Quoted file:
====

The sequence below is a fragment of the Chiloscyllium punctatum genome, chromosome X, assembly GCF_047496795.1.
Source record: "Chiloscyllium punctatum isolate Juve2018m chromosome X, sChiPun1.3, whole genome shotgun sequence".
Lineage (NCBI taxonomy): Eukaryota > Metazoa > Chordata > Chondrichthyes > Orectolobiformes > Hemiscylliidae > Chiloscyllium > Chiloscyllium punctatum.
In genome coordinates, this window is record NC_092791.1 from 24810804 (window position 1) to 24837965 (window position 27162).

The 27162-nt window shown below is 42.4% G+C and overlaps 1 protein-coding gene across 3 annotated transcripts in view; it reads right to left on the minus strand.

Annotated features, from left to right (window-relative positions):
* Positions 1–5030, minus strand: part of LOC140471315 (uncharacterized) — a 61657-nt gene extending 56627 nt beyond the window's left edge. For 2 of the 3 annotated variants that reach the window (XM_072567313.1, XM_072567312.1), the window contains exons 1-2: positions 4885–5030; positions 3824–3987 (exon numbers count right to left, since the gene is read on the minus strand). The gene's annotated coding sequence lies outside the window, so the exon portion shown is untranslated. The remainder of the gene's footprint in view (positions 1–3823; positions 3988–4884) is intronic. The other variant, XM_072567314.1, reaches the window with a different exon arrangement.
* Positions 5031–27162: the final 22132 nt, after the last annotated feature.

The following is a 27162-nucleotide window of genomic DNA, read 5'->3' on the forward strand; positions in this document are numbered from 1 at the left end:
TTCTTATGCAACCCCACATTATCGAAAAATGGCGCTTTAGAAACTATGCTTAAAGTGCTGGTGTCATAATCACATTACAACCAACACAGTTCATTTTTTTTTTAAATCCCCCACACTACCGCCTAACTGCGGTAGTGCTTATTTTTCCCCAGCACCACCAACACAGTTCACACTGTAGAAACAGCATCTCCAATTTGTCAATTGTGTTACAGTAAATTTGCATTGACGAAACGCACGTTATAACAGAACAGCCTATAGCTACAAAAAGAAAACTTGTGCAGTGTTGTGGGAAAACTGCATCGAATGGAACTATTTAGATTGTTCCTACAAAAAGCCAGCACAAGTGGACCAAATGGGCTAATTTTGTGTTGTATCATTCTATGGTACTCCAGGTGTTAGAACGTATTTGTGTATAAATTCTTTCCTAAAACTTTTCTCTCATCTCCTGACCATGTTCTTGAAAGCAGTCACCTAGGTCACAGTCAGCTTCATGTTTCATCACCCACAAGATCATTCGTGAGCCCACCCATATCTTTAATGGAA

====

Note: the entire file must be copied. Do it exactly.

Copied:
The sequence below is a fragment of the Chiloscyllium punctatum genome, chromosome X, assembly GCF_047496795.1.
Source record: "Chiloscyllium punctatum isolate Juve2018m chromosome X, sChiPun1.3, whole genome shotgun sequence".
Lineage (NCBI taxonomy): Eukaryota > Metazoa > Chordata > Chondrichthyes > Orectolobiformes > Hemiscylliidae > Chiloscyllium > Chiloscyllium punctatum.
In genome coordinates, this window is record NC_092791.1 from 24810804 (window position 1) to 24837965 (window position 27162).

The 27162-nt window shown below is 42.4% G+C and overlaps 1 protein-coding gene across 3 annotated transcripts in view; it reads right to left on the minus strand.

Annotated features, from left to right (window-relative positions):
* Positions 1–5030, minus strand: part of LOC140471315 (uncharacterized) — a 61657-nt gene extending 56627 nt beyond the window's left edge. For 2 of the 3 annotated variants that reach the window (XM_072567313.1, XM_072567312.1), the window contains exons 1-2: positions 4885–5030; positions 3824–3987 (exon numbers count right to left, since the gene is read on the minus strand). The gene's annotated coding sequence lies outside the window, so the exon portion shown is untranslated. The remainder of the gene's footprint in view (positions 1–3823; positions 3988–4884) is intronic. The other variant, XM_072567314.1, reaches the window with a different exon arrangement.
* Positions 5031–27162: the final 22132 nt, after the last annotated feature.

The following is a 27162-nucleotide window of genomic DNA, read 5'->3' on the forward strand; positions in this document are numbered from 1 at the left end:
TTCTTATGCAACCCCACATTATCGAAAAATGGCGCTTTAGAAACTATGCTTAAAGTGCTGGTGTCATAATCACATTACAACCAACACAGTTCATTTTTTTTTTAAATCCCCCACACTACCGCCTAACTGCGGTAGTGCTTATTTTTCCCCAGCACCACCAACACAGTTCACACTGTAGAAACAGCATCTCCAATTTGTCAATTGTGTTACAGTAAATTTGCATTGACGAAACGCACGTTATAACAGAACAGCCTATAGCTACAAAAAGAAAACTTGTGCAGTGTTGTGGGAAAACTGCATCGAATGGAACTATTTAGATTGTTCCTACAAAAAGCCAGCACAAGTGGACCAAATGGGCTAATTTTGTGTTGTATCATTCTATGGTACTCCAGGTGTTAGAACGTATTTGTGTATAAATTCTTTCCTAAAACTTTTCTCTCATCTCCTGACCATGTTCTTGAAAGCAGTCACCTAGGTCACAGTCAGCTTCATGTTTCATCACCCACAAGATCATTCGTGAGCCCACCCATATCTTTAATGGAA